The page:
What is not in the top five
Notice that Sauce Gardner‘s holding penalty does not fall in the top five over here. It cost the Jets 6.4% of win probability, which was the seventh-most impactful negative play for the Jets other than scoring plays. It would have been the ninth-most if it included Isiah Pacheco’s and Noah Gray’s touchdowns.
Now, that does not mean Sauce’s penalty wasn’t impactful or that Jets fans have no right to be angry at the referees. Still, Mahomes’ 25-yard run on 3rd and 23 sank the Jets more than Sauce’s penalty, at least in terms of win probability.
Win probability is not the sole way to determine importance in a game. After all, it can only determine the win probability changes up to that point, not retroactively. If a team’s win probability is already very slim, failing to convert a play will not decrease win probability that much even if converting the play could have increased the win probability tremendously.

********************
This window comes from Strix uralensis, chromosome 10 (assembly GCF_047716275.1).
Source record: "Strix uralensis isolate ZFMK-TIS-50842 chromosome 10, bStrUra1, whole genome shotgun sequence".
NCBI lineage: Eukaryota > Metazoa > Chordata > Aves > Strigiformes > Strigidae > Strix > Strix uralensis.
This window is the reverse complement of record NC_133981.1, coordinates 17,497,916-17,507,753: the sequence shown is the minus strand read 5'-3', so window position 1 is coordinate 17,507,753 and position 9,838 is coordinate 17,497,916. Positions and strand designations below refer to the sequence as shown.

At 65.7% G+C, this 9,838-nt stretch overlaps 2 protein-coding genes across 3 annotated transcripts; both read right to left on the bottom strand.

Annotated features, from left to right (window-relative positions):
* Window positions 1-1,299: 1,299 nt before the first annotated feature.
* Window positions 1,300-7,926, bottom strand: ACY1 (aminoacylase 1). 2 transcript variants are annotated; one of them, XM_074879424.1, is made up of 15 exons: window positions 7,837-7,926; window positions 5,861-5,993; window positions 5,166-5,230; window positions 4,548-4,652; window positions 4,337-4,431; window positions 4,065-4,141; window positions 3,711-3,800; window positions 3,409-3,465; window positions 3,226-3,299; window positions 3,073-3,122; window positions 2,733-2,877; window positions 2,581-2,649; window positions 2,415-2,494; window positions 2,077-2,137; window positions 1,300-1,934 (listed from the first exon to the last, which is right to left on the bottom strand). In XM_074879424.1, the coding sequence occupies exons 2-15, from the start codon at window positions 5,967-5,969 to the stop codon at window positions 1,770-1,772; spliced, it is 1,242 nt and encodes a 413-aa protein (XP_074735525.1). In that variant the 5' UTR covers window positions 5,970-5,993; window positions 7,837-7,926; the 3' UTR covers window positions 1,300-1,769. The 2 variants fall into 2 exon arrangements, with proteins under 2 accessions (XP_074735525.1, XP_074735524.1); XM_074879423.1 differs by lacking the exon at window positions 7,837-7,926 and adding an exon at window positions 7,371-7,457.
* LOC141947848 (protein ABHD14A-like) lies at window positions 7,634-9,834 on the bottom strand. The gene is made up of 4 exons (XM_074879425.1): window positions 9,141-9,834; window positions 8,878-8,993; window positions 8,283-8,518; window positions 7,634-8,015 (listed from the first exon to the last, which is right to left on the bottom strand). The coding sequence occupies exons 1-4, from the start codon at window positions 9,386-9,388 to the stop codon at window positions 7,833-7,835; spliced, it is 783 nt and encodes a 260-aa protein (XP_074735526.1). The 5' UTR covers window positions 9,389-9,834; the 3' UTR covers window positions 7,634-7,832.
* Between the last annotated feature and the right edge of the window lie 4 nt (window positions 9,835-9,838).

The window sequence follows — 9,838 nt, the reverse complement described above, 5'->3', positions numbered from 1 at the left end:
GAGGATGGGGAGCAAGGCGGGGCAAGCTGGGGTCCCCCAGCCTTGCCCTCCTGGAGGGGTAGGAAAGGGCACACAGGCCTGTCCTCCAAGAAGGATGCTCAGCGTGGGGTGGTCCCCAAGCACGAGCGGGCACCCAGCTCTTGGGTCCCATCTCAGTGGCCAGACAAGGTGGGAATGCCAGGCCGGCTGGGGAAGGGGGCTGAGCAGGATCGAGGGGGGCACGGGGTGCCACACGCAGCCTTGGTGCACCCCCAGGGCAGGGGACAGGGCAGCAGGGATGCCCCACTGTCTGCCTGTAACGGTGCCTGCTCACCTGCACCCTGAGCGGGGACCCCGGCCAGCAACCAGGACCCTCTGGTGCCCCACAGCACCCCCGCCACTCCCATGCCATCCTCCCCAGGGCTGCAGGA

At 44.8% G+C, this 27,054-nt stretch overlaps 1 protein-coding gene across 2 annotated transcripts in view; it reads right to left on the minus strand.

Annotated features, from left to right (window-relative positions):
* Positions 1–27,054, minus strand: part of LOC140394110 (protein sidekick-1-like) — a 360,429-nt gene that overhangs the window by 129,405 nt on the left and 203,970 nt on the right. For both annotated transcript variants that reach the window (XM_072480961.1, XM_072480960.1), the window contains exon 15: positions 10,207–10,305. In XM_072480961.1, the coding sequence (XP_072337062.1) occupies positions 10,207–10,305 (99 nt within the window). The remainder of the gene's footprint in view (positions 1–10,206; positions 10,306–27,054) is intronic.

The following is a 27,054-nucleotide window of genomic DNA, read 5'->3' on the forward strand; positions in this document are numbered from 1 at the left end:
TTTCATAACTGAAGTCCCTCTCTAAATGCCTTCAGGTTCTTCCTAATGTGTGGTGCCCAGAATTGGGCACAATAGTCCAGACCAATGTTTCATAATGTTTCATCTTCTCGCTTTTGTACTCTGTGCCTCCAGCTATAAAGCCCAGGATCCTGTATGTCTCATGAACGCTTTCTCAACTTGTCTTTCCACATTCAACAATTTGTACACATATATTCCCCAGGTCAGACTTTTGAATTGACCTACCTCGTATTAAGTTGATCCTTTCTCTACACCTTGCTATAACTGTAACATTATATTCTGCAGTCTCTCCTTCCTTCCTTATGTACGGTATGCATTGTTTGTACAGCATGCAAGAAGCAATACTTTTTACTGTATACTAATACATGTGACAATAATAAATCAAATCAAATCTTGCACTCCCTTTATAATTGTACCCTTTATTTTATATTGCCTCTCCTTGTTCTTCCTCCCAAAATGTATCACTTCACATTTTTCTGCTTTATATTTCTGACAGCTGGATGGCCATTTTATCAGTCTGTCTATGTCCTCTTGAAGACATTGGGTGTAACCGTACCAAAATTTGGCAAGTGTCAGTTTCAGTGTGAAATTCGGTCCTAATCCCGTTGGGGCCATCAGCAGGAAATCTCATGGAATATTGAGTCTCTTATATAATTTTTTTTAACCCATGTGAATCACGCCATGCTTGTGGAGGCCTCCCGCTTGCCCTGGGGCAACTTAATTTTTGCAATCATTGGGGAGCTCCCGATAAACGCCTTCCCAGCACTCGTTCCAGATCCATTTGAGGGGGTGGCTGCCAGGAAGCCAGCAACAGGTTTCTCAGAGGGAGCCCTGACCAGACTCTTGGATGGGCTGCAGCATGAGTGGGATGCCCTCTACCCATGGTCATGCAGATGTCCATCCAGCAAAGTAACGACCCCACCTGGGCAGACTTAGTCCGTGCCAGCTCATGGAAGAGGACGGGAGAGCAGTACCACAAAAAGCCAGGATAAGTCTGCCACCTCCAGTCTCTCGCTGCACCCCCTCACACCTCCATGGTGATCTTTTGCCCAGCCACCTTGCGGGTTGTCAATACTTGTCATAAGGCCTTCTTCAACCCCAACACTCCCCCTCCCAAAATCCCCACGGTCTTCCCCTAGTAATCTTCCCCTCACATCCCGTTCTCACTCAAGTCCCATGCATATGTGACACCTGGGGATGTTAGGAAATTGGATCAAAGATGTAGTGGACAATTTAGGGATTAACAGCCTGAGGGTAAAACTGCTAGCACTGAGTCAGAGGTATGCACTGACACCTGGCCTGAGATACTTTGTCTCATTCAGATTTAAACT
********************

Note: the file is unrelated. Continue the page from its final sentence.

Still, it’s interesting to take a look at the game from this perspective, particularly in regard to the Rashee Rice catch. It’s also notable that although Wilson’s fumble was the most egregious loss of win probability, three of the next four were defensive plays—perhaps indicating that the cumulative defensive effort was to blame for the loss more than a single Wilson play.
Ultimately, giving up 23 points to the Chiefs is nothing to be ashamed of. Still, for a team boasting about ’85 Bears aspirations, the Jets’ defense has fallen short through four weeks.